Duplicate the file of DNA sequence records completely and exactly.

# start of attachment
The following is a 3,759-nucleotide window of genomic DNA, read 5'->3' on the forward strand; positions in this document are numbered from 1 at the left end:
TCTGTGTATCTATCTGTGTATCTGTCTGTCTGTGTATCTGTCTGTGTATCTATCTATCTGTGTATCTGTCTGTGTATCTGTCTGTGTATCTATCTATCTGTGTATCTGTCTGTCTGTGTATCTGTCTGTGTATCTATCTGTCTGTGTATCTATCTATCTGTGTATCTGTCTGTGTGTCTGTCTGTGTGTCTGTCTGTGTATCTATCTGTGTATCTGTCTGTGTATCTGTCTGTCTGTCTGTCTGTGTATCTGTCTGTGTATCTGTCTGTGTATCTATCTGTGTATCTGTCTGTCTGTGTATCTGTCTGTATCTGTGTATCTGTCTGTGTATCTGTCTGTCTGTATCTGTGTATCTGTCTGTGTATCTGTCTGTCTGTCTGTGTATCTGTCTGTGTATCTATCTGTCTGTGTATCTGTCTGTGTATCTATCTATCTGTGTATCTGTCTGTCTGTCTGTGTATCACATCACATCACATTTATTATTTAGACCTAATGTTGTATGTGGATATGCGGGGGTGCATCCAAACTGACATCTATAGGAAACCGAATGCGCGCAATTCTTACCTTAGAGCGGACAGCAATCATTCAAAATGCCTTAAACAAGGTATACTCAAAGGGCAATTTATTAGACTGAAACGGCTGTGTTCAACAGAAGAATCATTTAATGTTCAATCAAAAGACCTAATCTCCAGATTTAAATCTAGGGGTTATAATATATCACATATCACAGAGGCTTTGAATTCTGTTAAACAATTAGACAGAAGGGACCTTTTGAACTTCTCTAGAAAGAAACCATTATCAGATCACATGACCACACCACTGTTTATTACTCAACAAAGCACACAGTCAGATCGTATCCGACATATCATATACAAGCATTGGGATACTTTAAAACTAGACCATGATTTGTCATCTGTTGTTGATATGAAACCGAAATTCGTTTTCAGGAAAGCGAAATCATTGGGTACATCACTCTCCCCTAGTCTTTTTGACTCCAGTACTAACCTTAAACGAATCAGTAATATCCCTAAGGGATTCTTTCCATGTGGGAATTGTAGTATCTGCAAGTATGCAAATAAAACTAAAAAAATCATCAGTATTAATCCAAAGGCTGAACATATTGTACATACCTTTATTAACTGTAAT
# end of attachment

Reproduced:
The following is a 3,759-nucleotide window of genomic DNA, read 5'->3' on the forward strand; positions in this document are numbered from 1 at the left end:
TCTGTGTATCTATCTGTGTATCTGTCTGTCTGTGTATCTGTCTGTGTATCTATCTATCTGTGTATCTGTCTGTGTATCTGTCTGTGTATCTATCTATCTGTGTATCTGTCTGTCTGTGTATCTGTCTGTGTATCTATCTGTCTGTGTATCTATCTATCTGTGTATCTGTCTGTGTGTCTGTCTGTGTGTCTGTCTGTGTATCTATCTGTGTATCTGTCTGTGTATCTGTCTGTCTGTCTGTCTGTGTATCTGTCTGTGTATCTGTCTGTGTATCTATCTGTGTATCTGTCTGTCTGTGTATCTGTCTGTATCTGTGTATCTGTCTGTGTATCTGTCTGTCTGTATCTGTGTATCTGTCTGTGTATCTGTCTGTCTGTCTGTGTATCTGTCTGTGTATCTATCTGTCTGTGTATCTGTCTGTGTATCTATCTATCTGTGTATCTGTCTGTCTGTCTGTGTATCACATCACATCACATTTATTATTTAGACCTAATGTTGTATGTGGATATGCGGGGGTGCATCCAAACTGACATCTATAGGAAACCGAATGCGCGCAATTCTTACCTTAGAGCGGACAGCAATCATTCAAAATGCCTTAAACAAGGTATACTCAAAGGGCAATTTATTAGACTGAAACGGCTGTGTTCAACAGAAGAATCATTTAATGTTCAATCAAAAGACCTAATCTCCAGATTTAAATCTAGGGGTTATAATATATCACATATCACAGAGGCTTTGAATTCTGTTAAACAATTAGACAGAAGGGACCTTTTGAACTTCTCTAGAAAGAAACCATTATCAGATCACATGACCACACCACTGTTTATTACTCAACAAAGCACACAGTCAGATCGTATCCGACATATCATATACAAGCATTGGGATACTTTAAAACTAGACCATGATTTGTCATCTGTTGTTGATATGAAACCGAAATTCGTTTTCAGGAAAGCGAAATCATTGGGTACATCACTCTCCCCTAGTCTTTTTGACTCCAGTACTAACCTTAAACGAATCAGTAATATCCCTAAGGGATTCTTTCCATGTGGGAATTGTAGTATCTGCAAGTATGCAAATAAAACTAAAAAAATCATCAGTATTAATCCAAAGGCTGAACATATTGTACATACCTTTATTAACTGTAAT